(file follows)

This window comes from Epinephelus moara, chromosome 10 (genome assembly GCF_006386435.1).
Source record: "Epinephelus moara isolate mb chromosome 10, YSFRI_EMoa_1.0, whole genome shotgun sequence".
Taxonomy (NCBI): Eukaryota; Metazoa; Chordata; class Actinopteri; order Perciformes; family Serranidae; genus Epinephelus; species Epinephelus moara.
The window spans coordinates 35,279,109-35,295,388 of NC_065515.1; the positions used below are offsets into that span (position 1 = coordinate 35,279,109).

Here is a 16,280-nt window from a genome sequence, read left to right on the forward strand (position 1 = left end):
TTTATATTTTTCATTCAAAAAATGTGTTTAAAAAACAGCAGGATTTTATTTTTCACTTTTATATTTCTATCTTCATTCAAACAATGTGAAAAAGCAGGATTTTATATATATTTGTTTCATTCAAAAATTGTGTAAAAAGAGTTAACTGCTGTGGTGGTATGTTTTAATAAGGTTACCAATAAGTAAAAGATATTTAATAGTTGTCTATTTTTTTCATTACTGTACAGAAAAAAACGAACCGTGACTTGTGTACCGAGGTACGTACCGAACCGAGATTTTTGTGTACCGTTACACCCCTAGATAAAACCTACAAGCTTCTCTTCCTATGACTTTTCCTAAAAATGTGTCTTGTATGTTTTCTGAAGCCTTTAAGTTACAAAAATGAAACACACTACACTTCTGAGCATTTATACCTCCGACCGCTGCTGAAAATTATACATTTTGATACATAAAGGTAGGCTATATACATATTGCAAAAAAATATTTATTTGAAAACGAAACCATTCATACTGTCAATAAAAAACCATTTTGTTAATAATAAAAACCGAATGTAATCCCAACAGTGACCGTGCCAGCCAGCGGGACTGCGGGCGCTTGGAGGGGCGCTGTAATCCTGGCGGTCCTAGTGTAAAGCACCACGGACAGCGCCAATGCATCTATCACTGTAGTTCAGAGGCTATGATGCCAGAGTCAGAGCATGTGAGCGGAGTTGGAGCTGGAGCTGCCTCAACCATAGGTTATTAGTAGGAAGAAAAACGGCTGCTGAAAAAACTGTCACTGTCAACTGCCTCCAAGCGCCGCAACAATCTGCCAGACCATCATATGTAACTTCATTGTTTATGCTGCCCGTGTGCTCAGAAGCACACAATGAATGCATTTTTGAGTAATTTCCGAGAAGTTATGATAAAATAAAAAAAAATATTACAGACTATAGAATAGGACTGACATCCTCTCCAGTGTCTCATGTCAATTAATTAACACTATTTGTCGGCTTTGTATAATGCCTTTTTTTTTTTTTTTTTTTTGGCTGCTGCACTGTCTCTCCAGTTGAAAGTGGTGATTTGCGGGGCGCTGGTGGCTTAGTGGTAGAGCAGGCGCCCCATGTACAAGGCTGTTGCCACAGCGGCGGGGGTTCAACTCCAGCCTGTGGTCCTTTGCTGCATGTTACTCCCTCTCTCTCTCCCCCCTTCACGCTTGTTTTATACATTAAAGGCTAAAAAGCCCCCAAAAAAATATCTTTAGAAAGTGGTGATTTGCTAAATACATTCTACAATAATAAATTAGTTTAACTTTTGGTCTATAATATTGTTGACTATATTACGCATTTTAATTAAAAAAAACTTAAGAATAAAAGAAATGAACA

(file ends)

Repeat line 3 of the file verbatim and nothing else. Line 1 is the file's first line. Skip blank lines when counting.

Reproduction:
Taxonomy (NCBI): Eukaryota; Metazoa; Chordata; class Actinopteri; order Perciformes; family Serranidae; genus Epinephelus; species Epinephelus moara.